Teaching Journal 4.13.18

# of Students Taught: 6

Ages: 2 frosh, 2 soph, 1 junior, 1 college senior

Instrument: 2 baritones, 3 tenor trombones, 1 bass trombone

Materials: scales, tunes, & ear training; jazz, etudes, jury repertoire

Fundamentals covered: airflow & breath control (intention through the phrase), tone production

Memorable moment: One of my freshman students is a dedicated kid with a great ear, but his tone is still in need of development. It’s quiet and airy. Today I thought, ‘why not go over why the Bernoulli Effect is important again’, and did a demo of the paper magic trick.

the principle holds true for balloons too!

I used this as a way to remind him that our aural cavity and lips need to be OPEN in order for our embouchure to form when we put the horn on our face and blow through it. I had him try again, thinking about leaving space for the air to move through, and lo and behold, his tone was much improved! He noticed it too, describing it as ‘louder, more efficient’.

Takeaways: If I could put myself in every trombone fundamentals seminar and every beginner band classroom from now until the end of time I would undo this faulty notion that we need to physically set our lips together in order to ‘form an embouchure.’ In truth, we need to trust the science- by moving air past our open lips, the low pressure inside the horn creates suction moving backward that then pulls our lips together and allows them to vibrate and produce sound. It’s easy!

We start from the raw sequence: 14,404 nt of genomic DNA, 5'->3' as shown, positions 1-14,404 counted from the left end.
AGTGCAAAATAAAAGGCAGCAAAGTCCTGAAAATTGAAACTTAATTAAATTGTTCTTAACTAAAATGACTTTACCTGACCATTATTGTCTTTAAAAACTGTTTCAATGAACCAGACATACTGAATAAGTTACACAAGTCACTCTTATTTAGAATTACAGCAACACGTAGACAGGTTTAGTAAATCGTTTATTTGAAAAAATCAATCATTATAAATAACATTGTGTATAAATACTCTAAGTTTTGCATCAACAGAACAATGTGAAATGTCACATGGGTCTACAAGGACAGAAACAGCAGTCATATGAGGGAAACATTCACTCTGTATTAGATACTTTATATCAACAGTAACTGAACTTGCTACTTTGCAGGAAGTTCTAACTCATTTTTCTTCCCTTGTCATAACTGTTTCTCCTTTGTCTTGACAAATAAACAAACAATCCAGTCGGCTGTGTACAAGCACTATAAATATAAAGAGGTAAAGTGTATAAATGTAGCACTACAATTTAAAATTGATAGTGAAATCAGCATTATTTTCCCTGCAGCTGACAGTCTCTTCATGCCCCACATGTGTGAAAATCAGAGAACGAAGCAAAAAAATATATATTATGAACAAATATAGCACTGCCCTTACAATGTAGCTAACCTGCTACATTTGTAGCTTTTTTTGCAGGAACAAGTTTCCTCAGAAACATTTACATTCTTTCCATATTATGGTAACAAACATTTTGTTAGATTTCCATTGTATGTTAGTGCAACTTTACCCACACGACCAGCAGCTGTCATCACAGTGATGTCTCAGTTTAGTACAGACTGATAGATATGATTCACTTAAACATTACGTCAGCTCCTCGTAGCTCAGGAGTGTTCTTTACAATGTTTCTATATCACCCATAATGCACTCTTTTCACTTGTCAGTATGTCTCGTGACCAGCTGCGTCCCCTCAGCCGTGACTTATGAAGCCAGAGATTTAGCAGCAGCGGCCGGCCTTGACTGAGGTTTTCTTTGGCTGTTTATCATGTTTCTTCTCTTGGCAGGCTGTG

Leave a Reply

Fill in your details below or click an icon to log in:

WordPress.com Logo

You are commenting using your WordPress.com account. Log Out /  Change )

Google+ photo

You are commenting using your Google+ account. Log Out /  Change )

Twitter picture

You are commenting using your Twitter account. Log Out /  Change )

Facebook photo

You are commenting using your Facebook account. Log Out /  Change )

w

Connecting to %s